Michael Bustamante is an assistant professor of Latin American history at Florida International University.
‘I am Fidel! I am Fidel! ” Cubans chanted as they memorialized Fidel Castro this past week. Indeed, much of the country’s history since the 1959 revolution is seen as an extension of Castro himself. Still, the Cuban revolution is more than the story of one man’s hold on a population. These works are useful for understanding the country he leaves behind.
“On Becoming Cuban: Identity, Nationality, and Culture,” by Louis A. Pérez Jr.
All revolutions have origin stories. Cuba’s is linked to the island’s “mortgaged” independence from Spain in 1898 and the heavy-handed U.S. intervention that followed. This book shows that, actually, the relationship between the United States and Cuba involved both love and hate. Pérez argues that the revolution of 1959 was initially less a rejection of U.S. values than of Cuban governments that failed to make those values a reality for all.
“Visions of Power in Cuba: Revolution, Redemption, and Resistance, 1959-1971,” by Lillian Guerra
The best treatment of the first decade of the revolution in power, this study shows the degree to which island citizens welcomed the destruction of pre-revolutionary institutions such as an independent press. Guerra also rescues the stories of Cubans — from forgotten filmmakers to the editors of a little-known communist humor magazine — advancing personal visions of what revolution should mean, and often becoming “unintended dissidents.”
“Unfinished Spaces,” directed by Alysa Nahmias and Benjamin Murray
In 1961, after jokingly playing a round of golf at the former Havana Country Club, Castro proposed creating the foremost art schools in the world there. Architects Ricardo Porro (Cuban), Vittorio Garrati (Italian) and Roberto Gottardi (Italian) drafted ambitious plans; construction commenced. By 1965, however, authorities had labeled the avant-garde designs excessive and impractical. This film tells of the frustrated architects and of the art students who found refuge from mounting political orthodoxies, anti-intellectual sentiment and homophobia within the “unfinished spaces.”
“Memories of Underdevelopment,” directed by Tomás Gutiérrez Alea
Set between the Bay of Pigs invasion and the Cuban missile crisis, this film follows a character who neither identifies with his bourgeois inheritance nor embraces the revolutionary mobilization. While viewers were meant to hate him as a dilettante, his monologues resonated years later. The description of Havana as a city “of cardboard” seemed especially apt amid the urban decay of the 1990s.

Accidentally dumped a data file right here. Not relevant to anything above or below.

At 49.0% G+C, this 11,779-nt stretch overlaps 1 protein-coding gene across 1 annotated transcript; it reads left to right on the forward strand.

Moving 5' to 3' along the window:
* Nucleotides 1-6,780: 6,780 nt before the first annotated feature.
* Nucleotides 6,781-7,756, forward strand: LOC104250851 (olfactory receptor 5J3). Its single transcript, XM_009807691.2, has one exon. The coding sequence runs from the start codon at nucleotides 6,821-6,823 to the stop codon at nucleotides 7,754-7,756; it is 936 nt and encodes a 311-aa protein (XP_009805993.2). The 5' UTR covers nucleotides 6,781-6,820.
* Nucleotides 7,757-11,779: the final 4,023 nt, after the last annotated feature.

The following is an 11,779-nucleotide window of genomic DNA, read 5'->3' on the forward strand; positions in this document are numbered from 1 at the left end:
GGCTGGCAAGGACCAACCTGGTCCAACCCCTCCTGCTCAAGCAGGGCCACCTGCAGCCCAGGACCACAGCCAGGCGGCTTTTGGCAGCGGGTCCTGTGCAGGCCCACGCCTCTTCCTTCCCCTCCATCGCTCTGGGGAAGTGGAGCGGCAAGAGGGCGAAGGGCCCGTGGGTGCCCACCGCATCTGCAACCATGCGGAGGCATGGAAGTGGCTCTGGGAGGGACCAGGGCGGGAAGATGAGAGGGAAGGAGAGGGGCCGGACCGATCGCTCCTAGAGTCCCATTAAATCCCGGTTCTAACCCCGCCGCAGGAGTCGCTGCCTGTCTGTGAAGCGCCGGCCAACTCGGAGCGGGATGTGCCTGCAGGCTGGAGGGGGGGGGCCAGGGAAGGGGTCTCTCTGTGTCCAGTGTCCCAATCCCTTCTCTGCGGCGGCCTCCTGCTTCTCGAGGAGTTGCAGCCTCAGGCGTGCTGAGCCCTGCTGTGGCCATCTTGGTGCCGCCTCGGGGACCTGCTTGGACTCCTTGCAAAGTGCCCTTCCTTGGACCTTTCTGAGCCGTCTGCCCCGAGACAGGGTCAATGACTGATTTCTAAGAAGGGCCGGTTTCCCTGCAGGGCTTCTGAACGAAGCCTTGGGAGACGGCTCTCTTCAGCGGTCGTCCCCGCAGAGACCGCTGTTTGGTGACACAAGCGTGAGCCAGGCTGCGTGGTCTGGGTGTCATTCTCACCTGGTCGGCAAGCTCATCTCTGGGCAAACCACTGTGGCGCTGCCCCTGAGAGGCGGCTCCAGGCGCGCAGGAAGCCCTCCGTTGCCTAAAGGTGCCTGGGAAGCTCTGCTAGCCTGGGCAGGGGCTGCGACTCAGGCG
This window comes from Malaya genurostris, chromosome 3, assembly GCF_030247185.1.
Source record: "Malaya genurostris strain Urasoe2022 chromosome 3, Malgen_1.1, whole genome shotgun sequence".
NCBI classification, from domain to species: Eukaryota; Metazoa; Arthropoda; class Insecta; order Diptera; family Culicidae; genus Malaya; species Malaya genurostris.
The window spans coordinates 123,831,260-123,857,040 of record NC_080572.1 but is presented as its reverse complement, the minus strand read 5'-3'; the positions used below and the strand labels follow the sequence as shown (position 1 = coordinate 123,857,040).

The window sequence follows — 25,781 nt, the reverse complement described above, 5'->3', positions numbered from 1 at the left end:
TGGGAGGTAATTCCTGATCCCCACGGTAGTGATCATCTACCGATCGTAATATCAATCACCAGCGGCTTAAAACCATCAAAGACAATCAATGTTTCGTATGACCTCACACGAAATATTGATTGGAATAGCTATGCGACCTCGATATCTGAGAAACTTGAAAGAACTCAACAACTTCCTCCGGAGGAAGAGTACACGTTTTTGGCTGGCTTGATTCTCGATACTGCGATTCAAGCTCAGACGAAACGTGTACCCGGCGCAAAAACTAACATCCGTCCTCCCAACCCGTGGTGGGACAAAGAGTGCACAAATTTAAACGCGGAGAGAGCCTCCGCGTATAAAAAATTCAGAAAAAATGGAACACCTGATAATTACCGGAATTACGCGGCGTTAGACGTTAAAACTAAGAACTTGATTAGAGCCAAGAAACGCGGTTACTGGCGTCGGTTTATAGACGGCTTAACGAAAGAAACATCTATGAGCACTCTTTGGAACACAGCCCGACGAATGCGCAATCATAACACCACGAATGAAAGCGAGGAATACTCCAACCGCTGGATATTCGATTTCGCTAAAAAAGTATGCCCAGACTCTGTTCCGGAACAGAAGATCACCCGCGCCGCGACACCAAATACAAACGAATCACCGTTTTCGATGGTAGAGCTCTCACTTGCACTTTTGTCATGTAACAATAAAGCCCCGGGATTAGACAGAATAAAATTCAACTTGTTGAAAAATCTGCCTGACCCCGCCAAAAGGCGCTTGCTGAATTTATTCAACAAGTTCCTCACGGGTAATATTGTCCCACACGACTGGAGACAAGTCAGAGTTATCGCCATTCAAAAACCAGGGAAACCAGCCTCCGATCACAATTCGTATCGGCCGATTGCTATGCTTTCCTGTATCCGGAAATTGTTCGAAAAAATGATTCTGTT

“Madhouse: Psychiatry and Politics in Cuban History,” by Jennifer Lambe
In this forthcoming history, Cuba’s foremost insane asylum serves as a window into the revolutionary state. Established in the late colonial period, it became a site to be newly cleansed and reformed after 1959. Through the stories of patients, physicians and political reeducators, “Madhouse” shows how Cubans “infused” the facility, and the revolution , with “their own fears, dreams, and alternate meanings.”
“Picturing Havana: History, Vision, and the Scramble for Cuba,” by Ana Mariá Dopico, in Nepantla: Views From South, Volume 3, Issue 3
After the collapse of the Soviet Union, Cuba’s gross domestic product plummeted by one-third and the island experienced a devastating economic crisis. Dopico analyzes the work of outside photographers in this period who treated Cuba as a place whose living ruins could be visually consumed. Talk these days of wanting to see Cuba “before it changes” will seem like deja vu.
“The Other Side of Paradise: Life in the New Cuba,” by Julia Cooke
Cooke’s trenchant reporting shows how, even in the context of slow reform under Raúl Castro , the legacies of that economic crisis — from the black market and dual currencies to ideological confusion — remain.
“Lucha tu yuca Taíno,” Ray Fernández
Fernández’s most famous song, about an indigenous Cuban “fighting for his cassava” against his chief, winks at the contours of Cuban political power.